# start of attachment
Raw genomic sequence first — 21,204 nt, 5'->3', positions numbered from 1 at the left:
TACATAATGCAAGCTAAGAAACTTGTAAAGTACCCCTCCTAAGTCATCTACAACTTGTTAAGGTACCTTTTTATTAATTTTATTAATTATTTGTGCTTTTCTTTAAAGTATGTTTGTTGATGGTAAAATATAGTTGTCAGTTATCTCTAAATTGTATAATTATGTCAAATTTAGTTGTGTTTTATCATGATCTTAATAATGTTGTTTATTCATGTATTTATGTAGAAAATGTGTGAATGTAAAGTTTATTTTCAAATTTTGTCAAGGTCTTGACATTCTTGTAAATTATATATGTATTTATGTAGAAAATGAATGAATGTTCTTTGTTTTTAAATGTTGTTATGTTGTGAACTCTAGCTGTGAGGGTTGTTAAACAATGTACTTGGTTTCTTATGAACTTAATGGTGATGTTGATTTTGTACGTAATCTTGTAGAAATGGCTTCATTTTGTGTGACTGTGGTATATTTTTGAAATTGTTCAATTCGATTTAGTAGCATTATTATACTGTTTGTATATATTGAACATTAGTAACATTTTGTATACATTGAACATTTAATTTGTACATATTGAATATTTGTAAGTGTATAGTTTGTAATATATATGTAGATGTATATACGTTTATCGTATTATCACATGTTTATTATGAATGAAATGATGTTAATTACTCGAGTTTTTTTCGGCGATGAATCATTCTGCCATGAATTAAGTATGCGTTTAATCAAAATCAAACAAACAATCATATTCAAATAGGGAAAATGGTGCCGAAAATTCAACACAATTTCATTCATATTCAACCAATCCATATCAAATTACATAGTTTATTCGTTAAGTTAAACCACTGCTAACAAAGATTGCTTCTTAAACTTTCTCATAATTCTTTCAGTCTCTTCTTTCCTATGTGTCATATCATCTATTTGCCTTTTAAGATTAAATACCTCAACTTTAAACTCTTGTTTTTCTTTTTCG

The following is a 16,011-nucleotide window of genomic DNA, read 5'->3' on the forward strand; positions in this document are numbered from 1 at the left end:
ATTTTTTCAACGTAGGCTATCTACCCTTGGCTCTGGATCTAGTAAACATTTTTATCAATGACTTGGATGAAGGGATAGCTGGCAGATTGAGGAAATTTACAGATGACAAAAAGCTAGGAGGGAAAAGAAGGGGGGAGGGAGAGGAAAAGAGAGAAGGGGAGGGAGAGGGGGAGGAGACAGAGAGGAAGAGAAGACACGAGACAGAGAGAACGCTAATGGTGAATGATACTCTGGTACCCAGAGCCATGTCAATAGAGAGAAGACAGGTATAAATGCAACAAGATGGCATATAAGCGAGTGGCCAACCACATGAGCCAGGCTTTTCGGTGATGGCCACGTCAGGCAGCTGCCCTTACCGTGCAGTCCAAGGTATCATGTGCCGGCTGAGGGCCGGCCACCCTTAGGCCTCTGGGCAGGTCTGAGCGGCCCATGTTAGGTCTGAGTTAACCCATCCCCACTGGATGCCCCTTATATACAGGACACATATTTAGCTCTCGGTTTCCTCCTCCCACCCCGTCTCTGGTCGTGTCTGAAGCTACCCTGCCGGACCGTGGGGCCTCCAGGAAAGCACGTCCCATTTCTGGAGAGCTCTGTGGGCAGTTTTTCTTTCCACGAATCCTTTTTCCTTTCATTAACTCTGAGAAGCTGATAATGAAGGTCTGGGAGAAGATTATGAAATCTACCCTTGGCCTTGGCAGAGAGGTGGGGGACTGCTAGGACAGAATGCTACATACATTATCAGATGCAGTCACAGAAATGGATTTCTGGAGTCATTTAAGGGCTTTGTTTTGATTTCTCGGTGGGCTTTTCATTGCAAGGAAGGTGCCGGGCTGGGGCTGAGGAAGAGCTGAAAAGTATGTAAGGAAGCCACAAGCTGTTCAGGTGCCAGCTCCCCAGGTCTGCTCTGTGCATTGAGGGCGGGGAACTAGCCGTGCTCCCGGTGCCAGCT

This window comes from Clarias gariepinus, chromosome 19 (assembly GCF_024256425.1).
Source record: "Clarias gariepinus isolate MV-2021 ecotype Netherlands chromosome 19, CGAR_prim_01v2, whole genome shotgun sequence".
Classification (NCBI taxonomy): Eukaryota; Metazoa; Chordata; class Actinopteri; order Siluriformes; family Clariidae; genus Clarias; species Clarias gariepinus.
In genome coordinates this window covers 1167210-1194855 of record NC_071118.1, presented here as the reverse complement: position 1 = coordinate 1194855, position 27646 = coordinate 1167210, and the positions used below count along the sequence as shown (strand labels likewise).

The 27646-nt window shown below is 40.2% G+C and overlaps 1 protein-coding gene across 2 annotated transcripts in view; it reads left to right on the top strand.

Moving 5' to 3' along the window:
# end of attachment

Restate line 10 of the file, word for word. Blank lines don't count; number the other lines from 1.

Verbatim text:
Moving 5' to 3' along the window: